That was the message from Barnwell council following their regular meeting on July 17. Council discussed several issues which had come up in the planning of this year’s festivities, including insurance issues with air-filled bouncy castles, and with large scale potluck events.
“We’ve had issues with our insurance company about the bouncy house,” said chief administrative officer Wendy Bateman. “They consider bouncy houses to be a really big liability, so they don’t cover it on our insurance policy.”
Bateman indicated she was informed that additional insurance might be needed for the device in the event someone was hurt and tried to place the blame on the village.
“They said it could cost $12,000,” she said.
During the meeting, Bateman said she was still waiting to hear from the insurance company about the issue.
Mayor Robin Hansen replied it was his view that if no word was forthcoming by the weekend, they should move ahead with whatever requirements were necessary and revisit the issue for next year.
“If you’ve already got it booked and done, we do it this year,” he said. “If it costs us that much, then we might make a change for next year.”
Bateman said it would be a good idea to have as much supervision as possible to ensure there are as few issues as possible.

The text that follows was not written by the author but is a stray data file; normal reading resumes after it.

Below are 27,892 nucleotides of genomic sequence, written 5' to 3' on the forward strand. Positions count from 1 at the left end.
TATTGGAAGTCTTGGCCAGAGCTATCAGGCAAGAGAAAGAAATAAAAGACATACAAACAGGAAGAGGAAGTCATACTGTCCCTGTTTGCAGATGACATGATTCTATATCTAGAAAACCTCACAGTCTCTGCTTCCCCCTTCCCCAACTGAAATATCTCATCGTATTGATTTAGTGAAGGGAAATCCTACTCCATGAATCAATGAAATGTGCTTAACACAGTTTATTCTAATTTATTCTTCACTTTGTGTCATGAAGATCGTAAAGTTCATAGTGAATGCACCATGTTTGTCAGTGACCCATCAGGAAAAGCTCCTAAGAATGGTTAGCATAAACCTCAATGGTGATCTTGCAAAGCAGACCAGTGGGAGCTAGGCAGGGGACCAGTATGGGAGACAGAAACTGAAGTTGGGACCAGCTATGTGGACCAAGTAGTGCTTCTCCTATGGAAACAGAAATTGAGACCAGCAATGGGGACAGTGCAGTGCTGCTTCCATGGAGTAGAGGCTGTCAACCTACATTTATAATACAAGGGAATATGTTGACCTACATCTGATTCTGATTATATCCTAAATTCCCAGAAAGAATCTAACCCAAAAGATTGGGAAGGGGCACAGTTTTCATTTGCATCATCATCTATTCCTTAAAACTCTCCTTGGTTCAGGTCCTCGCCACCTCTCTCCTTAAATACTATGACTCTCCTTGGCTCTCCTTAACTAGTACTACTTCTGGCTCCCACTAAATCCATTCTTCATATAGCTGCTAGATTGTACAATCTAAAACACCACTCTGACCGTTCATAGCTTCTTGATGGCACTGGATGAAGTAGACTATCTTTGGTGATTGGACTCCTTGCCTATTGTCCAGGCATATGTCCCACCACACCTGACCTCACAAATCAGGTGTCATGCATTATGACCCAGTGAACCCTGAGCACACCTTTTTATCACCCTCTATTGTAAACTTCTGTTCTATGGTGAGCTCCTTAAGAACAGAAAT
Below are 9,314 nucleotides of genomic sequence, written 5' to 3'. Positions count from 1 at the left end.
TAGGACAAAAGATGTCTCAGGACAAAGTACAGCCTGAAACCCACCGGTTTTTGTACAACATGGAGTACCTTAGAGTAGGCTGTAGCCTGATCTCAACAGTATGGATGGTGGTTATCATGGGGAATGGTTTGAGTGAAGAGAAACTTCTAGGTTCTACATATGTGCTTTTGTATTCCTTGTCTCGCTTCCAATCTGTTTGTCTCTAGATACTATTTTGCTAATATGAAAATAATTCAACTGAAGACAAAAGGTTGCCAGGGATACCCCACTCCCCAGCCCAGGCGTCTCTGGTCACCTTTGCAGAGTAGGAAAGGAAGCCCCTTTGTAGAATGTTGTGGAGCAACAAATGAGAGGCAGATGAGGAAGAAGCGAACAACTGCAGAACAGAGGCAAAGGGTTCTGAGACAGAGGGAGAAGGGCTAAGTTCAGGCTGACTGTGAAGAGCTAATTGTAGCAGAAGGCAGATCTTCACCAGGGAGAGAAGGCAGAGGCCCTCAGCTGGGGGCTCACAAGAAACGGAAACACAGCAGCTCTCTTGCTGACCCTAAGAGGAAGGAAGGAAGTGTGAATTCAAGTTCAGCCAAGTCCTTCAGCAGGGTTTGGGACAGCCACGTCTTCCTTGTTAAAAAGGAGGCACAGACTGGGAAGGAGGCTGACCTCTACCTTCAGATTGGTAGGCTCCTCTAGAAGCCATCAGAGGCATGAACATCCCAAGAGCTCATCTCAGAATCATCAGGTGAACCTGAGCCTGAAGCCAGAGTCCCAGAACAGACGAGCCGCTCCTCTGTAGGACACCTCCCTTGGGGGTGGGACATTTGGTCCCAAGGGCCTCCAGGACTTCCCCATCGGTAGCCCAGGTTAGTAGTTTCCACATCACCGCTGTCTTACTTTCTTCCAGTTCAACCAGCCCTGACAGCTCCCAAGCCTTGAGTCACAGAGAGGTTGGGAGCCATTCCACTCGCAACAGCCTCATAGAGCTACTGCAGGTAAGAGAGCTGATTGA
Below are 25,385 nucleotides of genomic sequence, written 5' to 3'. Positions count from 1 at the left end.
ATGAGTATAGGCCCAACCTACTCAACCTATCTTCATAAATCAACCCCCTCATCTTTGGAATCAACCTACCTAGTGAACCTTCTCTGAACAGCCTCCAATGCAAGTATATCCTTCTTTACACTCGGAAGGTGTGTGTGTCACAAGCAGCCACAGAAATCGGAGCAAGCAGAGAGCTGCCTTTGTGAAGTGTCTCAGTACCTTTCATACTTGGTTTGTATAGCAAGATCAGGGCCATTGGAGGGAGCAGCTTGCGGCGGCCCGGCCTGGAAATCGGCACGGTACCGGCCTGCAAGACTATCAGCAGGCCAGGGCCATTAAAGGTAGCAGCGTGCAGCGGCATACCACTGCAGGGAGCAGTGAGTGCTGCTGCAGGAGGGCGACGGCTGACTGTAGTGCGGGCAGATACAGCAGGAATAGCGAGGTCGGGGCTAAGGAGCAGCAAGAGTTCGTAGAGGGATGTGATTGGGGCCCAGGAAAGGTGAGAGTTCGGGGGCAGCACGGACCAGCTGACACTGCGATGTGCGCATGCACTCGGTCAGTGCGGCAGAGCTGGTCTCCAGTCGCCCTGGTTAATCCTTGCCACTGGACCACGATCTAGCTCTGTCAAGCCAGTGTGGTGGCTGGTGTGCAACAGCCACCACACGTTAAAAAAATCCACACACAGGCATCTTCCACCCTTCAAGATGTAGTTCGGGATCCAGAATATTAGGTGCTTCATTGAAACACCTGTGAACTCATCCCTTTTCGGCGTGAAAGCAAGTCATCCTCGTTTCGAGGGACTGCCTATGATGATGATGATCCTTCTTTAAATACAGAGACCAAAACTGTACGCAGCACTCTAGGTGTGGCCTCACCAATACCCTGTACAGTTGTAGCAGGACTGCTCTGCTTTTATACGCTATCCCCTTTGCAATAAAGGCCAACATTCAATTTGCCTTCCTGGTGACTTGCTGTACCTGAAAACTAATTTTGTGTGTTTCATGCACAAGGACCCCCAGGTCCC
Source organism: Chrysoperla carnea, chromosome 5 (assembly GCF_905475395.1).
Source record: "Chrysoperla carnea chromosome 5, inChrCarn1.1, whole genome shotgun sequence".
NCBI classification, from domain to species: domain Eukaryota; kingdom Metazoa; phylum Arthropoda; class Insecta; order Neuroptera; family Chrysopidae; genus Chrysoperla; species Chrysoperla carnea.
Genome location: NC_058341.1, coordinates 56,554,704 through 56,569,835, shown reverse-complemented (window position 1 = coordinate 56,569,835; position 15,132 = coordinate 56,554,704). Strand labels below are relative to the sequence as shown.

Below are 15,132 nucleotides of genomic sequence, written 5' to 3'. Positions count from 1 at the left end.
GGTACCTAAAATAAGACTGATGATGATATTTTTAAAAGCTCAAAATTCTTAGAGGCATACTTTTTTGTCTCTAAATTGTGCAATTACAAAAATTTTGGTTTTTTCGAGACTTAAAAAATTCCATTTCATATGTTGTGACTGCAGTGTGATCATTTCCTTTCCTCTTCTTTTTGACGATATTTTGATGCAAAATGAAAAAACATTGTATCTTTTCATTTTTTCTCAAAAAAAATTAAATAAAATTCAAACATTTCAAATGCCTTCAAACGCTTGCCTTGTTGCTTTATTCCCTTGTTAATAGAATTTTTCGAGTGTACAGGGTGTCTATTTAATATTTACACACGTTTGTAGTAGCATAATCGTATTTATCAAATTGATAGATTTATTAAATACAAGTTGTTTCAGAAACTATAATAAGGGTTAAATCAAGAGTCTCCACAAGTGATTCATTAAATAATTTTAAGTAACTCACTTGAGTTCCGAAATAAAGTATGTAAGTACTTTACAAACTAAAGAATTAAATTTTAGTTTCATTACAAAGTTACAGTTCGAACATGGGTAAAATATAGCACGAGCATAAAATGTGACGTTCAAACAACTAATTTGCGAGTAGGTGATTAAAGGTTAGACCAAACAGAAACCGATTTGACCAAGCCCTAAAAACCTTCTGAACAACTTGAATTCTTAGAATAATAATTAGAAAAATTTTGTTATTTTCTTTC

“We can make sure we put the same-age kids together and try to minimize the chance of anything happening,” she said.
Coun. Darrell Turner said there have been instances in the past where the castles blew away in strong winds, sometimes injuring children. Children have also been injured falling out of the castles or on top of one another. Media sources have indicated that in the U.S., there are an average of 31 children per day hospitalized from injuries received in inflatable castles.
“(Insurance companies) realize they are a huge liability,” Turner said.
Hansen also brought up an issue with potluck meals which the village has been made aware of, and which will have to change for next year.
Council was informed by administration that by advertising a meal as a public event, potluck-type meals were not permitted, as there’s no way of ensuring health and safety regulations have been met in regards to handling or preparing the food.
Hansen said meals prepared on site, such as pancake breakfasts, are completely acceptable in certified kitchens or preparation stations. Commercially-prepared food purchased for an event would also be acceptable.
“If it’s all cooked there, and the kitchen is certified, then we’re fine,” he said. “But if you bring a salad, we don’t know if it’s been sitting in your car, or whatever.”
‘We would just have to do something different for next year,” he added.
Chief administrative officer said a nominal fee could be charged in order to offset the costs involved with the meal in place of participants supplying their own food.